Treatment (for both conditions)

  • Regular blood and urine tests
  • A diet that is low in calcium. This means no more than 3 servings of dairy or calcium-fortified foods (foods with calcium added) per day. If you would like to give your child a multivitamin with calcium, please ask the care team for recommendations. Your child will need regular blood tests throughout their life to check their calcium levels and bone density (the amount of material in the bones).
  • In rare cases, your child might need more medical care for issues caused by hypercalcinemia. This usually happens if your baby is not feeding well or gets sick. After treatment, calcium levels usually return to normal.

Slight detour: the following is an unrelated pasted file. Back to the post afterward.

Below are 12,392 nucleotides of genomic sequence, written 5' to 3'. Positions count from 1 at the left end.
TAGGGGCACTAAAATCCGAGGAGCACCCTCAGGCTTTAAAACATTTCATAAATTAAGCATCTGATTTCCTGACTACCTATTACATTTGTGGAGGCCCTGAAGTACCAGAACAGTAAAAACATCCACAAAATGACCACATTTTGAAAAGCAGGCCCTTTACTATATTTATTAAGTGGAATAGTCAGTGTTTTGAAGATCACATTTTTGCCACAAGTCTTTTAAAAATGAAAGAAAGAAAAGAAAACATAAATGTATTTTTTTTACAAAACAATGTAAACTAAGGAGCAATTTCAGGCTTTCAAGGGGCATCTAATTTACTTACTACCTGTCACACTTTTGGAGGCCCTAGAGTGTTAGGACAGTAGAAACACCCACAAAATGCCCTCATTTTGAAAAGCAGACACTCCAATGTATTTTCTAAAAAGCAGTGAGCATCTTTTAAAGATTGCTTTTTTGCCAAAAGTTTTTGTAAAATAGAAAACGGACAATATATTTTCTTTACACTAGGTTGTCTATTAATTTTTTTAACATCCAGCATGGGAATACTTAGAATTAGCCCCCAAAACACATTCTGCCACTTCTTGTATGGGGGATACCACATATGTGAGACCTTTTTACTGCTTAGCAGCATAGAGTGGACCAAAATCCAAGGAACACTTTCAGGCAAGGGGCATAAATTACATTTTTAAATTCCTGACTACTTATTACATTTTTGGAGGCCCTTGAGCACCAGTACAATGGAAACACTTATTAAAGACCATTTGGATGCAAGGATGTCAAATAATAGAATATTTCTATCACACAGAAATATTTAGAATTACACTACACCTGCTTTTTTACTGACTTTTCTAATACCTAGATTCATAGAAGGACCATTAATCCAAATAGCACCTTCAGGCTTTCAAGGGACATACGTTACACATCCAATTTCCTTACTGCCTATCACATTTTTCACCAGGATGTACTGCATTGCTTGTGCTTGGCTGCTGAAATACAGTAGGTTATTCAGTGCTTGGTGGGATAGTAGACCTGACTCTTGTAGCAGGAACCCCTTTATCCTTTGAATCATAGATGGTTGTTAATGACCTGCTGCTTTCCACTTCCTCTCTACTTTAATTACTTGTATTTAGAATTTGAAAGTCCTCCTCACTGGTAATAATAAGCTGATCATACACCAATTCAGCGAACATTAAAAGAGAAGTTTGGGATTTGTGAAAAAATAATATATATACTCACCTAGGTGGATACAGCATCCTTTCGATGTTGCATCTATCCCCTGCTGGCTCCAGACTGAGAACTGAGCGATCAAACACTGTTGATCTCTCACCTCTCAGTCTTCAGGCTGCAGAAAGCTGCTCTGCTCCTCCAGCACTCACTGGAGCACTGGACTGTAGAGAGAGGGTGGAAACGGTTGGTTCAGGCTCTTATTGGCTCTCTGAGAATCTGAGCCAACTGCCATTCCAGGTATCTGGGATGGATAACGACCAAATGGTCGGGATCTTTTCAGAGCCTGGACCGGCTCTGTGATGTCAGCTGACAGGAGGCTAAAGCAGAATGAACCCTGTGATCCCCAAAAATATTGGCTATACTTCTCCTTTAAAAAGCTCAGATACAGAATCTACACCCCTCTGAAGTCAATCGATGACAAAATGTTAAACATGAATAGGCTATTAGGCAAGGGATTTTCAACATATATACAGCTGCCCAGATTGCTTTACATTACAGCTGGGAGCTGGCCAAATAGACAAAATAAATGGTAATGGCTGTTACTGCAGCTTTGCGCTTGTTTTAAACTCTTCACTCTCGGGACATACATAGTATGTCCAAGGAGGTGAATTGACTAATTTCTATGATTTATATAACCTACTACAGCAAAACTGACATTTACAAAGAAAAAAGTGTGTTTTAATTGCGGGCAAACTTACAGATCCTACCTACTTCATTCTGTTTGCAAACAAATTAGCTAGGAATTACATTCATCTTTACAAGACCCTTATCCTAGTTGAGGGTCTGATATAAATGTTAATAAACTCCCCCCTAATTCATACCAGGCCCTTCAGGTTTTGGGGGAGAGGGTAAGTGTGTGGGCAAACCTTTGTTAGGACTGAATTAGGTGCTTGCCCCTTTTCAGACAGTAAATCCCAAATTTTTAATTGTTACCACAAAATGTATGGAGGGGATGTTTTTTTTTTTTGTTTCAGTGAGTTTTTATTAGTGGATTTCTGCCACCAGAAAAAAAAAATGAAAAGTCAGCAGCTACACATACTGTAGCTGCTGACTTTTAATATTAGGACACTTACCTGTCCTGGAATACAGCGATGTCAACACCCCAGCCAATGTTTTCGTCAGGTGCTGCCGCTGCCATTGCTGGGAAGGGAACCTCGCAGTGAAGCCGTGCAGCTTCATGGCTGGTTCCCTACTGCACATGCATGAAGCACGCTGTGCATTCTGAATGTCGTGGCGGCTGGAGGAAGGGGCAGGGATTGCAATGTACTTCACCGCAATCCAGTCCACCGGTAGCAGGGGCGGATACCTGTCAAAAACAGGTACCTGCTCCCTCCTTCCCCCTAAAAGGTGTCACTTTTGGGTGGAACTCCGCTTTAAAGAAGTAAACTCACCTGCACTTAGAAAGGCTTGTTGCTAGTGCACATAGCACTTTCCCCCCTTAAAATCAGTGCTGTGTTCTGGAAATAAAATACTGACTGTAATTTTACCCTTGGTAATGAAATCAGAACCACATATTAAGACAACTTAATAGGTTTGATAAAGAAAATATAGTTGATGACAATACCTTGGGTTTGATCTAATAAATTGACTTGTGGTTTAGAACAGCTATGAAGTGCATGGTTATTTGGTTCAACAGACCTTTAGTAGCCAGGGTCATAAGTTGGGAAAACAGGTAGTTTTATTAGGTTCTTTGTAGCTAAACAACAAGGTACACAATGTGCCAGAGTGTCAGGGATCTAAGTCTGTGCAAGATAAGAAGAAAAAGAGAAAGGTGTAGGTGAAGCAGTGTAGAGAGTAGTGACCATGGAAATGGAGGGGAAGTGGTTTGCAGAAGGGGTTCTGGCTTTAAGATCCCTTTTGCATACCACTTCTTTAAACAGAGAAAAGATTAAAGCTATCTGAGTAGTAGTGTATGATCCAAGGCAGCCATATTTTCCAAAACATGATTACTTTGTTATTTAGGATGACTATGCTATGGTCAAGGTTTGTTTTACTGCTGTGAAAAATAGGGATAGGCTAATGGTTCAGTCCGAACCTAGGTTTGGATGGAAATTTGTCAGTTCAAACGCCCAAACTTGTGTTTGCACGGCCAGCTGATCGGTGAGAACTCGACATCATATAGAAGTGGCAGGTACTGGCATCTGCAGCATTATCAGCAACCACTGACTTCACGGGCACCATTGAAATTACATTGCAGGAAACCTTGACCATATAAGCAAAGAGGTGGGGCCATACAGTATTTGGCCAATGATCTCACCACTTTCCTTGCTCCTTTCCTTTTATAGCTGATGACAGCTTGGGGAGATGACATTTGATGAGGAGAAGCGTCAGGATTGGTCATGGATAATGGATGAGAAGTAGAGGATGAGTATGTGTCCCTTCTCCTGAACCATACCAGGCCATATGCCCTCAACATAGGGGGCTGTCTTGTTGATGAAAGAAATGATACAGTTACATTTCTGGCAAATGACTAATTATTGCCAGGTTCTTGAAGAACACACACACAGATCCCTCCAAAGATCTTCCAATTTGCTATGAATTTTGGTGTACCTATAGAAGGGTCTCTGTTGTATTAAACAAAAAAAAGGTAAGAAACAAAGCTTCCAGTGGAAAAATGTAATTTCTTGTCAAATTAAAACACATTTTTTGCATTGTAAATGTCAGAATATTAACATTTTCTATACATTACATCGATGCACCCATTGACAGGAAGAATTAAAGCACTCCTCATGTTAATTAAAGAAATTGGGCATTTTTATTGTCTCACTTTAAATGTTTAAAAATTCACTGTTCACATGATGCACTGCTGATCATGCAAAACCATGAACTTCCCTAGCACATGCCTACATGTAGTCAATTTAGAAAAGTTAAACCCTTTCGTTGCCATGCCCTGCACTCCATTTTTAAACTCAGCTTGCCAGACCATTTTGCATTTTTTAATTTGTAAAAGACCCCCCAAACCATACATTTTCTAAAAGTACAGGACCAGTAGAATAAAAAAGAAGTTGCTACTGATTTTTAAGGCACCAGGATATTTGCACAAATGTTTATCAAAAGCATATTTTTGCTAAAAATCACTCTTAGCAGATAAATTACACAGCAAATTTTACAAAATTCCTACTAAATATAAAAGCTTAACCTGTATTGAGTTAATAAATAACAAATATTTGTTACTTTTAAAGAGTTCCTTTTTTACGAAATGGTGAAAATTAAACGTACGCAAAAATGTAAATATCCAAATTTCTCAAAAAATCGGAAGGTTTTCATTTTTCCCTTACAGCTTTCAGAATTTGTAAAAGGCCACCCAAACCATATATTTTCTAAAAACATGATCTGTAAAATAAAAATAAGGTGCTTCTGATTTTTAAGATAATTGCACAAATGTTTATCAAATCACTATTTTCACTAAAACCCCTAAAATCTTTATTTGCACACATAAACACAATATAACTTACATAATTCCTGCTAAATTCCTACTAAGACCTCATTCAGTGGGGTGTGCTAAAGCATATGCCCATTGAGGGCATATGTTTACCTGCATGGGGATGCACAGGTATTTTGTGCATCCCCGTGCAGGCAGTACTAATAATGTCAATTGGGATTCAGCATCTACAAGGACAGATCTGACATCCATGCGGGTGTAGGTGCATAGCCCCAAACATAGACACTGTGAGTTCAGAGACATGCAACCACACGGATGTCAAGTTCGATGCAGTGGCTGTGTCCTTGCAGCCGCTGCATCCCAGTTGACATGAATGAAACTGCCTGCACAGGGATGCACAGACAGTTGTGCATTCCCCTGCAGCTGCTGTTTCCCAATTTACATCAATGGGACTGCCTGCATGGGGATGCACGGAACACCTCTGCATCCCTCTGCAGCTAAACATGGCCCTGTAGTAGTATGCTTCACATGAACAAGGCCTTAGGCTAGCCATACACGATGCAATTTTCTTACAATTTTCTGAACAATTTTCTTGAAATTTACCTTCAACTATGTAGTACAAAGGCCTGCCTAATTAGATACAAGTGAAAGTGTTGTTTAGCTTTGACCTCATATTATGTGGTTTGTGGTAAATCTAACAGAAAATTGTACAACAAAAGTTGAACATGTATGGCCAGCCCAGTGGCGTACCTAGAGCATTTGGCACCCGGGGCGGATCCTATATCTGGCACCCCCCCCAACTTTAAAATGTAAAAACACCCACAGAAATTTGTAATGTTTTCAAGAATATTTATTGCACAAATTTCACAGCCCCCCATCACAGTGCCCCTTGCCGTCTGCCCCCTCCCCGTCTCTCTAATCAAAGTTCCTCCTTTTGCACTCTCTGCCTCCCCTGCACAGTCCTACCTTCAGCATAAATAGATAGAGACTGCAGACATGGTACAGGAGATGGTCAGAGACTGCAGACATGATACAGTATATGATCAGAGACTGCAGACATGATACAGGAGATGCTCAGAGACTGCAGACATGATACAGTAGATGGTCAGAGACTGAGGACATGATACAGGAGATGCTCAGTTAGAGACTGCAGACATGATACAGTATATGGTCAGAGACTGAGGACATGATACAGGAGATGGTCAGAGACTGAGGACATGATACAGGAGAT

• In some cases, your child might need a renal ultrasound (kidney ultrasound). This helps make sure calcium is not collecting in the kidneys.
Rev. 8/2019. MassGeneral Hospital for Children and Massachusetts General Hospital do not endorse any of the brands listed on this handout. This handout is intended to provide health information so that you can be better informed. It is not a substitute for medical advice and should not be used to treatment of any medical conditions.